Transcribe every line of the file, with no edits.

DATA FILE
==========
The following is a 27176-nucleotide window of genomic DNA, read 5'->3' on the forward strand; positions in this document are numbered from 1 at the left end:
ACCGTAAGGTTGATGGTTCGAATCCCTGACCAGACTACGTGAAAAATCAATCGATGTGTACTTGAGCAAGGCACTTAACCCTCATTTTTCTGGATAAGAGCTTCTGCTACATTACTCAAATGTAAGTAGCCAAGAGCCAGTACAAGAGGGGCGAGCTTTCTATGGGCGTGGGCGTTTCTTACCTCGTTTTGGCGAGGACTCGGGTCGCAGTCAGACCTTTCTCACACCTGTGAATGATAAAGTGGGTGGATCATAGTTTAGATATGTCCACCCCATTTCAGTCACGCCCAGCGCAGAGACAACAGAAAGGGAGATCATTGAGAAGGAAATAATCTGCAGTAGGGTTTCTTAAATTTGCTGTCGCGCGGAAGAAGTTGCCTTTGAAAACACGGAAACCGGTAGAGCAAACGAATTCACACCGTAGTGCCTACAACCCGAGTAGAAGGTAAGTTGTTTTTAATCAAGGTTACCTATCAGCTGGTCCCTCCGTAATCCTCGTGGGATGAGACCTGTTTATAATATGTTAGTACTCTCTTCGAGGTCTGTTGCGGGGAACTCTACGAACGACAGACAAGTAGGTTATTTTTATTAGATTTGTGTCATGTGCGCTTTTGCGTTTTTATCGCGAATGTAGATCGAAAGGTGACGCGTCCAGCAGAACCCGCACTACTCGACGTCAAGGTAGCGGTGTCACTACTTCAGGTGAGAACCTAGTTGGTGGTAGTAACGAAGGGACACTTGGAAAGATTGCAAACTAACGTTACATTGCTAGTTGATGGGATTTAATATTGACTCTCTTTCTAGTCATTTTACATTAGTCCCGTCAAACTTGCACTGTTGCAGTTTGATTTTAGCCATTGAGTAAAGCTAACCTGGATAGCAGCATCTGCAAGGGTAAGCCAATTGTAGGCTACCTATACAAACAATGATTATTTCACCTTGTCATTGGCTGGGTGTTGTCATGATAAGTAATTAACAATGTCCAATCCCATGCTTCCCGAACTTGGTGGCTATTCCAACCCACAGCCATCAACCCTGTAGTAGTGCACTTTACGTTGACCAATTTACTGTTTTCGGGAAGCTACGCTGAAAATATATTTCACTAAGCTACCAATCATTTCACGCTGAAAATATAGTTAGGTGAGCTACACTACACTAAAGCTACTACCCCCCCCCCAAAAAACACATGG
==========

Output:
The following is a 27176-nucleotide window of genomic DNA, read 5'->3' on the forward strand; positions in this document are numbered from 1 at the left end:
ACCGTAAGGTTGATGGTTCGAATCCCTGACCAGACTACGTGAAAAATCAATCGATGTGTACTTGAGCAAGGCACTTAACCCTCATTTTTCTGGATAAGAGCTTCTGCTACATTACTCAAATGTAAGTAGCCAAGAGCCAGTACAAGAGGGGCGAGCTTTCTATGGGCGTGGGCGTTTCTTACCTCGTTTTGGCGAGGACTCGGGTCGCAGTCAGACCTTTCTCACACCTGTGAATGATAAAGTGGGTGGATCATAGTTTAGATATGTCCACCCCATTTCAGTCACGCCCAGCGCAGAGACAACAGAAAGGGAGATCATTGAGAAGGAAATAATCTGCAGTAGGGTTTCTTAAATTTGCTGTCGCGCGGAAGAAGTTGCCTTTGAAAACACGGAAACCGGTAGAGCAAACGAATTCACACCGTAGTGCCTACAACCCGAGTAGAAGGTAAGTTGTTTTTAATCAAGGTTACCTATCAGCTGGTCCCTCCGTAATCCTCGTGGGATGAGACCTGTTTATAATATGTTAGTACTCTCTTCGAGGTCTGTTGCGGGGAACTCTACGAACGACAGACAAGTAGGTTATTTTTATTAGATTTGTGTCATGTGCGCTTTTGCGTTTTTATCGCGAATGTAGATCGAAAGGTGACGCGTCCAGCAGAACCCGCACTACTCGACGTCAAGGTAGCGGTGTCACTACTTCAGGTGAGAACCTAGTTGGTGGTAGTAACGAAGGGACACTTGGAAAGATTGCAAACTAACGTTACATTGCTAGTTGATGGGATTTAATATTGACTCTCTTTCTAGTCATTTTACATTAGTCCCGTCAAACTTGCACTGTTGCAGTTTGATTTTAGCCATTGAGTAAAGCTAACCTGGATAGCAGCATCTGCAAGGGTAAGCCAATTGTAGGCTACCTATACAAACAATGATTATTTCACCTTGTCATTGGCTGGGTGTTGTCATGATAAGTAATTAACAATGTCCAATCCCATGCTTCCCGAACTTGGTGGCTATTCCAACCCACAGCCATCAACCCTGTAGTAGTGCACTTTACGTTGACCAATTTACTGTTTTCGGGAAGCTACGCTGAAAATATATTTCACTAAGCTACCAATCATTTCACGCTGAAAATATAGTTAGGTGAGCTACACTACACTAAAGCTACTACCCCCCCCCCAAAAAACACATGG